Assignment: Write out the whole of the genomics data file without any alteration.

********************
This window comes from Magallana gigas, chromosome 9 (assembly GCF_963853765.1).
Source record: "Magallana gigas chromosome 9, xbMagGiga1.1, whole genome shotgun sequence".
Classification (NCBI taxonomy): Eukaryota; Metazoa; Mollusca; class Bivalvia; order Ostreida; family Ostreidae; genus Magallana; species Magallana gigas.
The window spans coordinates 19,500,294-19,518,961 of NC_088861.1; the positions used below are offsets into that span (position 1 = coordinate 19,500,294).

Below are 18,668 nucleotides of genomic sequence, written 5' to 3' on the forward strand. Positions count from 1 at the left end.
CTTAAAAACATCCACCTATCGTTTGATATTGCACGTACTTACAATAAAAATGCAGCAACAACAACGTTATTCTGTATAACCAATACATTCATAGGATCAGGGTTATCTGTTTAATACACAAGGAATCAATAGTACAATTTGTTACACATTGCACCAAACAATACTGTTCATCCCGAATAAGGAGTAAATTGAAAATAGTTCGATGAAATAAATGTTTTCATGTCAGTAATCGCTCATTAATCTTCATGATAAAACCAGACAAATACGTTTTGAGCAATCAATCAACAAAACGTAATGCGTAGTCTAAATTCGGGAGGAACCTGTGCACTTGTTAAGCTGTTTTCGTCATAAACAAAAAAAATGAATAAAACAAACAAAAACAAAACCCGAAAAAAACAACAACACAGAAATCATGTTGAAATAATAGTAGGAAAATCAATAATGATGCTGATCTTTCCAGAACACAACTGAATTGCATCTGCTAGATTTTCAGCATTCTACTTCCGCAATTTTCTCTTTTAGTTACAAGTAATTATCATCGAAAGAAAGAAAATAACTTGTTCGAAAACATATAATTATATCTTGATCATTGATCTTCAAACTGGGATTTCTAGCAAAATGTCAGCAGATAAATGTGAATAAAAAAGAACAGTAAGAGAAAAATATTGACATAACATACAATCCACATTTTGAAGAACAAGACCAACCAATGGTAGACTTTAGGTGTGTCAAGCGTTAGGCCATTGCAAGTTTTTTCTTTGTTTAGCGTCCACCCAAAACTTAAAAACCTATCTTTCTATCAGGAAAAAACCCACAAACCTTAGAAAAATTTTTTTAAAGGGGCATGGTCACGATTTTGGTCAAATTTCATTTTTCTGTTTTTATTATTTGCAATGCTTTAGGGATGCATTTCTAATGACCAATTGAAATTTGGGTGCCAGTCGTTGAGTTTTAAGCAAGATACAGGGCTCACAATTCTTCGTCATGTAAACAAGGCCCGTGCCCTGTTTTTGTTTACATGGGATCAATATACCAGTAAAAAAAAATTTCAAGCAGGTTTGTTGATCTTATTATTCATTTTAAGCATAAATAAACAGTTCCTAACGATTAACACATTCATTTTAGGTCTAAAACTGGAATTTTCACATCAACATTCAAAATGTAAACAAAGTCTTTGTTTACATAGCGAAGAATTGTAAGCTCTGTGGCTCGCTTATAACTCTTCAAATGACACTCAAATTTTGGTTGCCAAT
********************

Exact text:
This window comes from Magallana gigas, chromosome 9 (assembly GCF_963853765.1).
Source record: "Magallana gigas chromosome 9, xbMagGiga1.1, whole genome shotgun sequence".
Classification (NCBI taxonomy): Eukaryota; Metazoa; Mollusca; class Bivalvia; order Ostreida; family Ostreidae; genus Magallana; species Magallana gigas.
The window spans coordinates 19,500,294-19,518,961 of NC_088861.1; the positions used below are offsets into that span (position 1 = coordinate 19,500,294).

Below are 18,668 nucleotides of genomic sequence, written 5' to 3' on the forward strand. Positions count from 1 at the left end.
CTTAAAAACATCCACCTATCGTTTGATATTGCACGTACTTACAATAAAAATGCAGCAACAACAACGTTATTCTGTATAACCAATACATTCATAGGATCAGGGTTATCTGTTTAATACACAAGGAATCAATAGTACAATTTGTTACACATTGCACCAAACAATACTGTTCATCCCGAATAAGGAGTAAATTGAAAATAGTTCGATGAAATAAATGTTTTCATGTCAGTAATCGCTCATTAATCTTCATGATAAAACCAGACAAATACGTTTTGAGCAATCAATCAACAAAACGTAATGCGTAGTCTAAATTCGGGAGGAACCTGTGCACTTGTTAAGCTGTTTTCGTCATAAACAAAAAAAATGAATAAAACAAACAAAAACAAAACCCGAAAAAAACAACAACACAGAAATCATGTTGAAATAATAGTAGGAAAATCAATAATGATGCTGATCTTTCCAGAACACAACTGAATTGCATCTGCTAGATTTTCAGCATTCTACTTCCGCAATTTTCTCTTTTAGTTACAAGTAATTATCATCGAAAGAAAGAAAATAACTTGTTCGAAAACATATAATTATATCTTGATCATTGATCTTCAAACTGGGATTTCTAGCAAAATGTCAGCAGATAAATGTGAATAAAAAAGAACAGTAAGAGAAAAATATTGACATAACATACAATCCACATTTTGAAGAACAAGACCAACCAATGGTAGACTTTAGGTGTGTCAAGCGTTAGGCCATTGCAAGTTTTTTCTTTGTTTAGCGTCCACCCAAAACTTAAAAACCTATCTTTCTATCAGGAAAAAACCCACAAACCTTAGAAAAATTTTTTTAAAGGGGCATGGTCACGATTTTGGTCAAATTTCATTTTTCTGTTTTTATTATTTGCAATGCTTTAGGGATGCATTTCTAATGACCAATTGAAATTTGGGTGCCAGTCGTTGAGTTTTAAGCAAGATACAGGGCTCACAATTCTTCGTCATGTAAACAAGGCCCGTGCCCTGTTTTTGTTTACATGGGATCAATATACCAGTAAAAAAAAATTTCAAGCAGGTTTGTTGATCTTATTATTCATTTTAAGCATAAATAAACAGTTCCTAACGATTAACACATTCATTTTAGGTCTAAAACTGGAATTTTCACATCAACATTCAAAATGTAAACAAAGTCTTTGTTTACATAGCGAAGAATTGTAAGCTCTGTGGCTCGCTTATAACTCTTCAAATGACACTCAAATTTTGGTTGCCAAT